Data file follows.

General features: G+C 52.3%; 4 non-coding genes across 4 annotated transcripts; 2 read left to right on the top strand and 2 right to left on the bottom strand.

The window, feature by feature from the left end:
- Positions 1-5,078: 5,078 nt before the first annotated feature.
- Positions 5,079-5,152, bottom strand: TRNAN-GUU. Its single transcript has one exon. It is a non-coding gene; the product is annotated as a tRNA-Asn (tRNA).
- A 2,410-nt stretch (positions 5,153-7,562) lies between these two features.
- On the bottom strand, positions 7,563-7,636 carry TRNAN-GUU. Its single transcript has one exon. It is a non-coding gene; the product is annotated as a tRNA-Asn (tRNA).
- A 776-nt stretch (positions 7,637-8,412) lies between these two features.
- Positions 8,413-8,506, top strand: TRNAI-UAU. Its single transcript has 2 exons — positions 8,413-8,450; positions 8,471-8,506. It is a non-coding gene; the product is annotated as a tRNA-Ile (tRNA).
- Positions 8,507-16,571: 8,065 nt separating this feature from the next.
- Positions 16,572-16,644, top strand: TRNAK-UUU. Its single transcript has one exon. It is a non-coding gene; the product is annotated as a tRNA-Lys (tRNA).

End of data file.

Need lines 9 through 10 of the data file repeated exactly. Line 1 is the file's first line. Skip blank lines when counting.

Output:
- Positions 8,507-16,571: 8,065 nt separating this feature from the next.
- Positions 16,572-16,644, top strand: TRNAK-UUU. Its single transcript has one exon. It is a non-coding gene; the product is annotated as a tRNA-Lys (tRNA).